The 200 back is an insanely crowded race at the national level, but this breakout swim gives Galyer a shot at an NCAA A final appearance in the event.
Top prelim qualifier Hali Flickinger was second for UGA, going 1:51.68, a tenth faster than this morning.
Texas A&M freshman Lisa Bratton touched out Florida’s Ashlee Linn for third, 1:52.60 to 1:52.62, and Georgia’s tough freshman Kylie Stewart was just behind in 1:52.82.
Arkansas got some A final representation with Anna Mayfield‘s 1:53.85, before another freshman, Kentucky Wildcat Bridgette Alexander, took 7th in 1:54.26. Florida’s Georgia Hohmann rounded out the A final in 1:54.50.
Men 100 Free
Already ranked 1 and 2 in the NCAA, Alabama’s Kristian Gkolomeev and Florida’s Caeleb Dressel further improved their times in the final, becoming the first NCAA men all year to break 42.
Gkolomeev moved up from the second seed to pull of his second major sprint free win of the week, going 41.68. That’s just about two tenths off the SEC meet record set by Auburn’s Marcelo Chierighini last season.
Dressel, meanwhile, broke his own 17-18 National Age Group record for the second time in a day, going 41.90. That’s also a new Florida school record for the freshman sensation.
Auburn’s Kyle Darmody, who was last year’s freshman sensation in the sprints, went 42.44, just a tick off his lifetime-best. Darmody will look for another outstanding NCAA meet like he had a year ago to catch up to Gkolomeev and Dressel.
He led a quartet of Auburn Tigers, with Arthur Mendes fourth (42.62), and freshman Jacob Molacek breaking into the 42s for the first time in his career with a 42.85 for fifth. Peter Holoda rounded out the Auburn party in 43.13 for sixth.
Rounding out the A final were Mizzou’s Michael Chadwick (43.19) and Alabama’s Brett Walsh (45.77). That time for Walsh was a full two seconds off his prelims swim – either he was saving up for tonight’s 400 free relay, or the junior will have to find his speed again for Alabama to have a shot at another relay title.
Women 100 Free
Florida junior Natalie Hinds found another tenth of a second between prelims and finals, dropping to a 47.26 to power away with the 100 free title. Hinds topped the field by a good half second, with Georgia’s Chantal van Landeghem (47.95) the only other woman under 48.
Van Landeghem’s teammate Maddie Locus was third, going 48.17 before things dropped off to a very tight bunch at the end of the heat.
Auburn’s Allyx Purcell moved up for prelims to take fourth in 48.82, leapfrogging two spots even though she actually added two tenths. Tennessee’s Harper Bruens was right behind in 48.84, leading an extremely tight finish with A&M’s Sammie Bosma (48.96) and Arkansas’ Maddie Monroe (48.98). Tennessee’s Faith Johnson slipped some from her prelims swim to go 49.15 for 8th.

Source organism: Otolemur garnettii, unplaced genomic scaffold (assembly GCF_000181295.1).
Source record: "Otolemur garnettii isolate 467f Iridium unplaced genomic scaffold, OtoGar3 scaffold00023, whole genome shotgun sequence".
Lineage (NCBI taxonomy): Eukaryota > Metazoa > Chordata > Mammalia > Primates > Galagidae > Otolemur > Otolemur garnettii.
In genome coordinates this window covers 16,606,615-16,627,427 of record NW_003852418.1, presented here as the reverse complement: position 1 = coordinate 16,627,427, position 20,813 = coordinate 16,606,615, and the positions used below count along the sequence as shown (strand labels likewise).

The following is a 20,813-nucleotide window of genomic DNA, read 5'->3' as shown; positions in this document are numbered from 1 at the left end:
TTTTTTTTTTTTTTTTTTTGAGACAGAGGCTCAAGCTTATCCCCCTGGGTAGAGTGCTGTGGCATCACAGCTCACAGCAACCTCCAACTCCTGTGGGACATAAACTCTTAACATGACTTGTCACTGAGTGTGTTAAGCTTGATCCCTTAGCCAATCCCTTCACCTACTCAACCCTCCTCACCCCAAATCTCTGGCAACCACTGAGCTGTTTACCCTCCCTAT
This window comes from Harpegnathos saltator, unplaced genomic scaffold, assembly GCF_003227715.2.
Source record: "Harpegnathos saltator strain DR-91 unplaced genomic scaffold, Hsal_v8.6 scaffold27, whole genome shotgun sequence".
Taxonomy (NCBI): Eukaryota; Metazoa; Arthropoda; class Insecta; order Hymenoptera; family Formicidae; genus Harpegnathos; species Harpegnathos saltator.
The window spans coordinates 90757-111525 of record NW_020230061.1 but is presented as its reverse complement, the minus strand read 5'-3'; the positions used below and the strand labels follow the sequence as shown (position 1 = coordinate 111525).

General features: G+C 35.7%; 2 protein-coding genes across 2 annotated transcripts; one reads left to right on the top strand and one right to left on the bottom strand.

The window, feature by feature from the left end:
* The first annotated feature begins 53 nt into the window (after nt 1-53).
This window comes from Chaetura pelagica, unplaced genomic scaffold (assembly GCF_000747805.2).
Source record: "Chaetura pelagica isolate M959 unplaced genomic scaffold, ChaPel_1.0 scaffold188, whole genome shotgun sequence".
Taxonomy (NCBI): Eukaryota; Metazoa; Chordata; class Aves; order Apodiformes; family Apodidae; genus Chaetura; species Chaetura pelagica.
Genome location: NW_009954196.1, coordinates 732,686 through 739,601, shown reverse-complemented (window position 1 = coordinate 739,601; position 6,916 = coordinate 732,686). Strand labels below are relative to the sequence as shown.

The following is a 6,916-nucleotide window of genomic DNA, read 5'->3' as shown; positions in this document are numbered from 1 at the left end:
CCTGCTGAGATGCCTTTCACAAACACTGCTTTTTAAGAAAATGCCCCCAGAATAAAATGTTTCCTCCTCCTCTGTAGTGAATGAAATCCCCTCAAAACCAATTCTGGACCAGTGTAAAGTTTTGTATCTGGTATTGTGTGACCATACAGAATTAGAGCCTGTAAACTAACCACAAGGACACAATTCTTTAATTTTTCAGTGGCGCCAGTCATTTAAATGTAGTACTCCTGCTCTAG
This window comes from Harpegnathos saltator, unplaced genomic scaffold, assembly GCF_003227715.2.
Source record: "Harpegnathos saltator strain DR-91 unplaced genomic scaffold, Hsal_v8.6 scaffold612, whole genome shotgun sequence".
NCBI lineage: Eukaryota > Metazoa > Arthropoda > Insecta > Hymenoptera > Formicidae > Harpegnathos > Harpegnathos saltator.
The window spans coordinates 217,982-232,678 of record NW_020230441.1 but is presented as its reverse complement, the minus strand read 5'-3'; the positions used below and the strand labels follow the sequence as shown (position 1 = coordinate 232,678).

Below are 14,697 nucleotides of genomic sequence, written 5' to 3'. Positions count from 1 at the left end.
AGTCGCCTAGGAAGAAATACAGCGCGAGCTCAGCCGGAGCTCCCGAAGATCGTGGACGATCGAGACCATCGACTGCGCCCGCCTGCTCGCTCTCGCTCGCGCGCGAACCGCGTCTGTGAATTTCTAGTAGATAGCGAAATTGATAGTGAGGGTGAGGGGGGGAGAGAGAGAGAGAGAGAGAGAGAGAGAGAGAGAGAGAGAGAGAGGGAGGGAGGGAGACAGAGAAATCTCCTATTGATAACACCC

Defending conference champ Olivia Smoliga won the B final, going 48.90.
Men 200 Breast
Georgia’s Nic Fink couldn’t quite match his prelims time of 1:51.58, but he still won the 200 breast easily in 1:51.79. Fink, the new NCAA leader in the event, tore away over the back half, though he actually trailed at the 100.
It was South Carolina freshman Nils Wich-Glasen who went out like a machine, turning at 53.87 at the 100. He lost ground to Fink over the back half, but held on for second in a gutsy swim, topping 2014 SEC champ Anton McKee of Alabama 1:52.81 to 1:52.92.
Missouri’s Sam Tierney dropped his prelims swim by a second, going 1:53.86 for fourth, though he, like Fink and McKee, doesn’t appear to be fully rested for conference.
Florida’s senior duo of Eduardo Solaeche (1:54.31) and Matt Elliott (1:54.42) came next, just ahead of Auburn’s Michael Duderstadt (1:54.68) and Tennessee’s Tristan Slater (1:54.99).
With two events left to go, Auburn trails Georgia by about 100 for second place, with Florida still leading handily. The best battle in the pool looks to be Alabama vs Tennessee for fourth. The Crimson Tide lead 826.5 to 822, and still have a tough 400 free relay lined up to close the meet.
Women 200 Breast
Alabama got its second win of the night from senior Kaylin Burchell, who came from behind in a big way to win the 200 breaststroke. Burchell trailed by well over a second at the 100 mark, but reeled in the field over the final 50 yards with an insane 32.59 split (her middle two 50s were 32.9 and 33.2).
Burchell, part of an Alabama program that is rapidly rising in the SEC, finished in 2:08.08, overcoming top-seeded Molly Hannis of Tennessee. Hannis was 2:08.31 for second.
Georgia’s Annie Zhu went 2:08.94 for third place as the Bulldogs continue to pad their stats en route to another SEC title. Zhu topped Texas A&M junior Ashley McGregor (2:09.20) and Auburn’s Annie Lazor (2:09.24).
Former Auburn Tiger and current Missouri transfer Abby Duncan was sixth, going 2:10.67, and A&M’s Franko Jonker (2:11.00) and Nikki Daniels (2:11.88) rounded out the A final.
Alabama won the B final as well, getting a 2:11.01 from sophomore Bridget Blood.
Men Platform Diving
Auburn put together a ferocious comeback over the final individual event, with senior Fraser McKean scoring 451.95 points on platform to win the diving event.
Between that and two other point-scorers, Auburn has moved to within 63 points of Georgia for second place. A relay win accounts for 64 points, so Auburn would need a win and a Georgia DQ to pull off second. It wouldn’t be a surprise to see Auburn win the 400 free relay after their great 100 free showing, but it’s looking like their surge will be too little, too late.